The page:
Commercially, we secured a global distribution arrangement with our Arista Cereal Technologies and Bay State Milling for our high-fiber, GoodWheat bread wheat and had a blockbuster reception of both our high-fiber and reduced gluten GoodWheat varieties at the western hemisphere's most comprehensive baking event, the 2019 International Baking Industry Expo in Las Vegas. And importantly, too, we received USDA approval of our HB4 soybean opening another sales territory for our unique drought and herbicide tolerant stacked soybean trait.

As for our financial performance year-to-date, revenues from our prior business model continue to wind down, as we have guided, in advance of the onset of our new revenues. And setting aside the noncash fair market remeasurement of our common stock warrant liability of $7.8 million and a few nonrecurring costs that total about $700,000, which Pam will get into a little bit later, our total operating expenses year-to-date are up about 14%, reflecting our investment in commercial assets and new hemp research.

In addition to our progress during the quarter, the hemp industry got some long-awaited good news last week. The USDA issued, for public comment, their interim final rule for hemp production. This guidance further codifies the content of the 2018 Farm Bill, and is the next step forward for legal hemp cultivation in the United States.

In 2020, as more states submit and obtain approval for their hemp programs, as is expected in Hawaii, for example, we are prepared to expand our acreage as the pilot phase restrictions are lifted. All in all, it was a positive quarter for Arcadia and the hemp industry.

Looking forward, as I indicated in my letter to you in our inaugural Arcadia Messenger newsletter last month, I have one goal, to lead Arcadia to prosperity by unleashing the full commercial potential and impact of our hemp, wheat and soy assets.

To that end, we are well positioned with cash resources, the proven scientific expertise and commercial assets to achieve this goal.

Also, as we committed for our last call, we have expanded the channels through which we communicate to investors the frequency of our communique and have increased the news flow through those channels, which is a key element of our value creation strategy. Our expanded outreach has begun to accomplish our primary communications objective, to broaden the awareness of the Arcadia story by reaching more investors and expanding our investor base to improve the liquidity and demand in our stock. Now with this greater visibility has come greater interest and inquiry from the investment community and the desire for greater insight as to how management intends to achieve its goals in the coming months. On this call, we intend to do just that.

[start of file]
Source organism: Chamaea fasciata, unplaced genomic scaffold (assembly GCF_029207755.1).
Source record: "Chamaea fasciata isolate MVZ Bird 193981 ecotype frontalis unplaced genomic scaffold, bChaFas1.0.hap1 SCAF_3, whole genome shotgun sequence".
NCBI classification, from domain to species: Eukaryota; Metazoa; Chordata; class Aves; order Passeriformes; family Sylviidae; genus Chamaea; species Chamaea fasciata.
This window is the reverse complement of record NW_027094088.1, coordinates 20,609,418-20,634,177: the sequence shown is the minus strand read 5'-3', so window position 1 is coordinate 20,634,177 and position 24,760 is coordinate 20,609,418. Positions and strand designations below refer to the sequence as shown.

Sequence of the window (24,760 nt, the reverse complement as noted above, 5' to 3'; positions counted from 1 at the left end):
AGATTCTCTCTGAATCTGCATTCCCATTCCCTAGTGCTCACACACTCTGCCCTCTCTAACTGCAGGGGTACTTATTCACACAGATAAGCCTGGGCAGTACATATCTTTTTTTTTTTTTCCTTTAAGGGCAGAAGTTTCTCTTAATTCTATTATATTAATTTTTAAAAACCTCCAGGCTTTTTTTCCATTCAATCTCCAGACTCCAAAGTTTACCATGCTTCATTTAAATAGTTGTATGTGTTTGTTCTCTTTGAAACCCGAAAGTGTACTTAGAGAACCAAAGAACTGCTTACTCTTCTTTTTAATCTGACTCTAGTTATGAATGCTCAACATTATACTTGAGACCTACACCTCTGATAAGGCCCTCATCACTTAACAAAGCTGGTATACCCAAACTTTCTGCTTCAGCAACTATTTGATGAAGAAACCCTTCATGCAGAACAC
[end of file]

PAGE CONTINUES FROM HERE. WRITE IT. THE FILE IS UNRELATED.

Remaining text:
Let me start by sharing why we have high confidence and confidence that we will achieve our growth targets. It resides in 4 fundamental elements shown on Slide 3. One, we've developed and begun executing on several high new value revenue sources in the hemp space and we'll capture first sales before the end of this year, including quality hemp seed and CBD extracts. Two, we expect to complete the construction and secure delivery of our mobile hemp extraction unit to Hawaii by year's end, which will not only serve our processing needs, but will be made available for extraction services to other Hawaiian hemp farmers, representing another source of revenue. Three, with full clarity on the rights to our high-fiber GoodWheat, our new customer negotiations and product testing and evaluation activities are progressing unimpeded through the sales cycle. And Four, we've established our HB4 soybean as a meaningful market share contender for the soybean acres in Argentina, Brazil and now in the U.S. And with the recent USDA approval of our soybean, the excitement in the market from potential seed distribution partners as well as farmers wanting to grow our draught-tolerant and herbicide-resistant crop is palpable. Thus, it is the compounding effect of having multiple sources of new revenue and each one having high-volume sales and margin potential that gives us solid confidence in our ability to achieve our growth targets.